Last summer, the kind folk of Frances Lincoln sent Smokin’ Tofu a copy of World Food Café: Quick and Easy Recipes from a Vegetarian Journey to review. You may recall that review it I did, and I absolutely chuffing loved it. What a lucky bunny I am, because I’ve also had the opportunity to take the follow up cookbook, World Food Café Vegetarian Bible, out for a spin.
I’m currently sitting in my living room drinking black instant coffee. Outside, the sky is the colour of cooked rice and there’s a chill in the air that completely spoils the illusion that spring is about to give way to summer. My boyfriend is sitting on a mattress on our living room floor, freshly showered, with a bowl of leftover Thai takeaway from our anniversary treat last night. The smell of garlic and coconut, lime juice and chilli, mingled with the boyish scent of body spray and shampoo, permeates the air. He is happily munching, lost in his bowl.
There are three types of cookery books, in my experience: books of basic staples like the perfect arrabbiata sauce or how to bake a simple loaf of bread; books of ambitious recipes that, with a little practice, can become part of any confident cook’s repertoire. And then there’s the super involved, ten-page-per-recipe books that use a never ending supply of obscure ingredients. They are complicated, beautiful and kind of hard to understand, like gastropoetry. They are more like arty coffee table books than cookery books. World Food Café books are the best of all three – staples, show-stoppers and absolutely beautiful – in one.
The 200 recipes span 38 different countries, islands and regions, from North Africa to French Polynesia, Southeast Asia to Central and Southern America. Whilst recipes like Moroccan mint tea, Marrakesh tajine, falafel and homemade harissa paste form the basics for the North African chapter, the more adventurous cook can skip straight to the Ouarzazate Couscous or the Briq Á L’Oeuf.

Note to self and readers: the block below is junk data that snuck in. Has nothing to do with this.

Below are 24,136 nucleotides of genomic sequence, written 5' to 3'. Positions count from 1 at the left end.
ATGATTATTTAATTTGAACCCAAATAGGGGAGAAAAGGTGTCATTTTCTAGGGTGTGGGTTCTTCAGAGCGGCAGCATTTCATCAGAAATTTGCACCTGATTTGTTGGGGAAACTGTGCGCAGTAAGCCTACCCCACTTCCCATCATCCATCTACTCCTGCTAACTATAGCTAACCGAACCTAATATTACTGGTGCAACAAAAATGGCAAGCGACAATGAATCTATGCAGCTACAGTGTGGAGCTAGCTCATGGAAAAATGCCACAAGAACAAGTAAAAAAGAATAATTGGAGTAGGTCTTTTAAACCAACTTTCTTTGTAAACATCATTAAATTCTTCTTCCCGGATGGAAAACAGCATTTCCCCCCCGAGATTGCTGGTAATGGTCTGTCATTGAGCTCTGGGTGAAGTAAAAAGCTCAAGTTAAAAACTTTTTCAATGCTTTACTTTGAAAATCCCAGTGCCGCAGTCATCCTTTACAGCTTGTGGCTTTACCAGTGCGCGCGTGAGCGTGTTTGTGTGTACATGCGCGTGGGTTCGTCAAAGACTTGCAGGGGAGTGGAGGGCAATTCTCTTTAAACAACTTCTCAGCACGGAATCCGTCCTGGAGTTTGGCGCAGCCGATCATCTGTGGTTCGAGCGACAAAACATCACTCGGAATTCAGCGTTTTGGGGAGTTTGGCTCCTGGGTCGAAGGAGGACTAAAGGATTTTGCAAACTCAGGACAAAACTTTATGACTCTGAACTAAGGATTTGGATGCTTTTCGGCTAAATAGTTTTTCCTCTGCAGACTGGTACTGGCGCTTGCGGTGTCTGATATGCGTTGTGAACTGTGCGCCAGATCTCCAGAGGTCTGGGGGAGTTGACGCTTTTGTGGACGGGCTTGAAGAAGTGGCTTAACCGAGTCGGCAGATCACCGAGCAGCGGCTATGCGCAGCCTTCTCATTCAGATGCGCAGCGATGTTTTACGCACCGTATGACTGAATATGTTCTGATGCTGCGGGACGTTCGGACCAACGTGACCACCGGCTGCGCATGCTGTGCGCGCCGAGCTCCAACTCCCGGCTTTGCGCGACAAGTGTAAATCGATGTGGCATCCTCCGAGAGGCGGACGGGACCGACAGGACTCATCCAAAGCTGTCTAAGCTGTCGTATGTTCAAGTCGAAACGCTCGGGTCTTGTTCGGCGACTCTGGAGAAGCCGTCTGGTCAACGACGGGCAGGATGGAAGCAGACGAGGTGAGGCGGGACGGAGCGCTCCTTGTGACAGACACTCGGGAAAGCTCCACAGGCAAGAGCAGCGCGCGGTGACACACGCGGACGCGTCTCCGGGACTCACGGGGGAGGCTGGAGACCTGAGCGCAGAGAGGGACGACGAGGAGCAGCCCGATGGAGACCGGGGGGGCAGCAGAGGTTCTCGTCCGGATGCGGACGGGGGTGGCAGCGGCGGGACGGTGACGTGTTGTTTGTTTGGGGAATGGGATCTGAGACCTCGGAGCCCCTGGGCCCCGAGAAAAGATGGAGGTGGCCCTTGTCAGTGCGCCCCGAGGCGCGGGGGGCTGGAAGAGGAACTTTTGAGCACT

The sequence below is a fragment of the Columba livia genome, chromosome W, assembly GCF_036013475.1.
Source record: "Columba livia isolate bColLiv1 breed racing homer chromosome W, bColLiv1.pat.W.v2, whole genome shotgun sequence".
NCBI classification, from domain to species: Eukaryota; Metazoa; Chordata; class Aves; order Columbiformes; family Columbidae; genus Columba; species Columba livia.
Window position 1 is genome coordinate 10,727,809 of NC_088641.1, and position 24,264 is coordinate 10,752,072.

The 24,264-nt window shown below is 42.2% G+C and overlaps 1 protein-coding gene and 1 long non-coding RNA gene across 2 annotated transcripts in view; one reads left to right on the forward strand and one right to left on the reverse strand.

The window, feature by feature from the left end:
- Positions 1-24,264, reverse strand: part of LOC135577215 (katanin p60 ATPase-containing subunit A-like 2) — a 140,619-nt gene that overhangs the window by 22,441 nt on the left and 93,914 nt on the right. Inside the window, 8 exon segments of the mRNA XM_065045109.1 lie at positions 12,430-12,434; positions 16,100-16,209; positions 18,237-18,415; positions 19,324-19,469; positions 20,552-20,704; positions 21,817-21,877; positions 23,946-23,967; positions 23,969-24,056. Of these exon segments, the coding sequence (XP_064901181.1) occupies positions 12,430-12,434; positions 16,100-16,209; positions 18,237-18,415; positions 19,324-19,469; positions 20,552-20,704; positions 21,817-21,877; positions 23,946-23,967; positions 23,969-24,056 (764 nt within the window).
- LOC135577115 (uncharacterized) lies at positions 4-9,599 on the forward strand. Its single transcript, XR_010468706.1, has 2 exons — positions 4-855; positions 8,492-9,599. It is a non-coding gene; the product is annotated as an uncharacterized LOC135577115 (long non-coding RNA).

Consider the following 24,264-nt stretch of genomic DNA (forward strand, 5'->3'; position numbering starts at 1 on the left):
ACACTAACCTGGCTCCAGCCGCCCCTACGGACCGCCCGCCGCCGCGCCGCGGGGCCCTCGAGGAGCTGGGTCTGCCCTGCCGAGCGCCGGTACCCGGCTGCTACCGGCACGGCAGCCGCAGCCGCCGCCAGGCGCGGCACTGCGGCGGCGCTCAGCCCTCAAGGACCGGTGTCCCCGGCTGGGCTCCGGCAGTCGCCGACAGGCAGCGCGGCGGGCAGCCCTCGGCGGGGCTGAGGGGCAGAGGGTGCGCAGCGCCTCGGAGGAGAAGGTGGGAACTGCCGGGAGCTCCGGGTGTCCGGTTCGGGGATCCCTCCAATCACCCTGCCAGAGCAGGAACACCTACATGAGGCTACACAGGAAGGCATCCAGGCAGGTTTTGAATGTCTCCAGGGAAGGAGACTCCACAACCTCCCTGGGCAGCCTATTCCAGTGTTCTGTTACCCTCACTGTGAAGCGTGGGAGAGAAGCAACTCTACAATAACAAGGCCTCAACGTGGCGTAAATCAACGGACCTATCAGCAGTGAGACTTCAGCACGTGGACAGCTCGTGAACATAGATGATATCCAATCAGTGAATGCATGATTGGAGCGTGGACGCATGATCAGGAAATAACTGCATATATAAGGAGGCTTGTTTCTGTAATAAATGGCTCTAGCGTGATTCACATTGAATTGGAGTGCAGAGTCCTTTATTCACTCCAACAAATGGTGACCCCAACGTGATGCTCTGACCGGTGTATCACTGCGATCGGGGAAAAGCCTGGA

Thai green curry was the first dish I cooked from World Food Café Vegetarian Bible. It wasn’t so much that I set out to cook something from the book, but that I wanted to use a Thai spice set Brendan gave me for Christmas and after some fruitless internet searching, it occurred to me to check my new culinary bible for a simple paste recipe. Sure enough, there was a recipe for vegetarian Thai green curry, from paste to accompaniments.
Living in a multicultural quarter of London, I have easy access to most of the ingredients featured in the book, like jaggery and tempeh, but authors Chris and Carolyn Caldicott are always mindful to suggest alternatives when a particularly regional ingredient is listed. On the most part, the recipes are comprised of simple core ingredients that are available from even the crappiest supermarkets, and any cook with a spice cupboard worth her salt should be able to navigate the longer ingredients lists with ease. We are living in a post-Ottolenghi world, after all.
I’ve found, over the few months I’ve had World Food Cafeé Vegetarian Bible knocking around my kitchen, I reach for it often, whether I’ve just got a load of shiny cheap aubergines from the market and am wondering if there’s a decent baba ganoush recipe (there is), or if I feel like cooking something completely new. It’s a brilliant Mother’s Day gift if you have a mom that likes to whip veggies into shape, otherwise it’s just a handy volume to have knocking around, should you spontaneously decide that today is the day you try refrying your own refried beans or try your hand at homemade flat bread.
You can order yourself a copy of World Food Cafe Vegetarian Bible for £16.00 spondoolies including free UK p&p (RRP: £20.00), by givng Littlehampton Book Services a bell on 01903 828503 or email firstname.lastname@example.org and quote the offer code APG58.